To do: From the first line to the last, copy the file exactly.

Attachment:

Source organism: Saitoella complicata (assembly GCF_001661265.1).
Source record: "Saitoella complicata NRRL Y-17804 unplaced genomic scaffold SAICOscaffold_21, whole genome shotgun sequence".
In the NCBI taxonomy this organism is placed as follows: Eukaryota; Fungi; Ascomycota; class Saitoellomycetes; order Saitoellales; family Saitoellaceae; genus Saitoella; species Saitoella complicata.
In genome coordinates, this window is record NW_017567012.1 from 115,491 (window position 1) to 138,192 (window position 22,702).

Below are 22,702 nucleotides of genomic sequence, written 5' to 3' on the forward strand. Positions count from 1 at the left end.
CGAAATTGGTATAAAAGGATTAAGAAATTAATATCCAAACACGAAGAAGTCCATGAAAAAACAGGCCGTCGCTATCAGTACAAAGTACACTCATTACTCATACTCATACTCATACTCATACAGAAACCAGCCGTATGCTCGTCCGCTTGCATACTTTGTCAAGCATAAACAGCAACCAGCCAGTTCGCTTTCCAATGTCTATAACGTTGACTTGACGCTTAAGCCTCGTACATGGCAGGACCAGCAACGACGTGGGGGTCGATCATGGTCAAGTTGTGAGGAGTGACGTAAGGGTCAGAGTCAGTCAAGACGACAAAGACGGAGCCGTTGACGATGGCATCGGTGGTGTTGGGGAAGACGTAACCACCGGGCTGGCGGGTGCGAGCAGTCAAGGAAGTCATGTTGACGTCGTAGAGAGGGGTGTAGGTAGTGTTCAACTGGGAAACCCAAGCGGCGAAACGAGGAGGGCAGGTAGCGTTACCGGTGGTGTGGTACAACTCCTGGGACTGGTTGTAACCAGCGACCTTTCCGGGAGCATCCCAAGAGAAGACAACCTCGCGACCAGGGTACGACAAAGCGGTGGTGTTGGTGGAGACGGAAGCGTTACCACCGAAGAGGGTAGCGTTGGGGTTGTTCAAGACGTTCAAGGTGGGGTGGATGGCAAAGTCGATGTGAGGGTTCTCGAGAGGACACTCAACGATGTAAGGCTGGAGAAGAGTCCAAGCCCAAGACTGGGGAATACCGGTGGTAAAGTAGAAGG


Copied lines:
Source organism: Saitoella complicata (assembly GCF_001661265.1).
Source record: "Saitoella complicata NRRL Y-17804 unplaced genomic scaffold SAICOscaffold_21, whole genome shotgun sequence".
In the NCBI taxonomy this organism is placed as follows: Eukaryota; Fungi; Ascomycota; class Saitoellomycetes; order Saitoellales; family Saitoellaceae; genus Saitoella; species Saitoella complicata.
In genome coordinates, this window is record NW_017567012.1 from 115,491 (window position 1) to 138,192 (window position 22,702).

Below are 22,702 nucleotides of genomic sequence, written 5' to 3' on the forward strand. Positions count from 1 at the left end.
CGAAATTGGTATAAAAGGATTAAGAAATTAATATCCAAACACGAAGAAGTCCATGAAAAAACAGGCCGTCGCTATCAGTACAAAGTACACTCATTACTCATACTCATACTCATACTCATACAGAAACCAGCCGTATGCTCGTCCGCTTGCATACTTTGTCAAGCATAAACAGCAACCAGCCAGTTCGCTTTCCAATGTCTATAACGTTGACTTGACGCTTAAGCCTCGTACATGGCAGGACCAGCAACGACGTGGGGGTCGATCATGGTCAAGTTGTGAGGAGTGACGTAAGGGTCAGAGTCAGTCAAGACGACAAAGACGGAGCCGTTGACGATGGCATCGGTGGTGTTGGGGAAGACGTAACCACCGGGCTGGCGGGTGCGAGCAGTCAAGGAAGTCATGTTGACGTCGTAGAGAGGGGTGTAGGTAGTGTTCAACTGGGAAACCCAAGCGGCGAAACGAGGAGGGCAGGTAGCGTTACCGGTGGTGTGGTACAACTCCTGGGACTGGTTGTAACCAGCGACCTTTCCGGGAGCATCCCAAGAGAAGACAACCTCGCGACCAGGGTACGACAAAGCGGTGGTGTTGGTGGAGACGGAAGCGTTACCACCGAAGAGGGTAGCGTTGGGGTTGTTCAAGACGTTCAAGGTGGGGTGGATGGCAAAGTCGATGTGAGGGTTCTCGAGAGGACACTCAACGATGTAAGGCTGGAGAAGAGTCCAAGCCCAAGACTGGGGAATACCGGTGGTAAAGTAGAAGG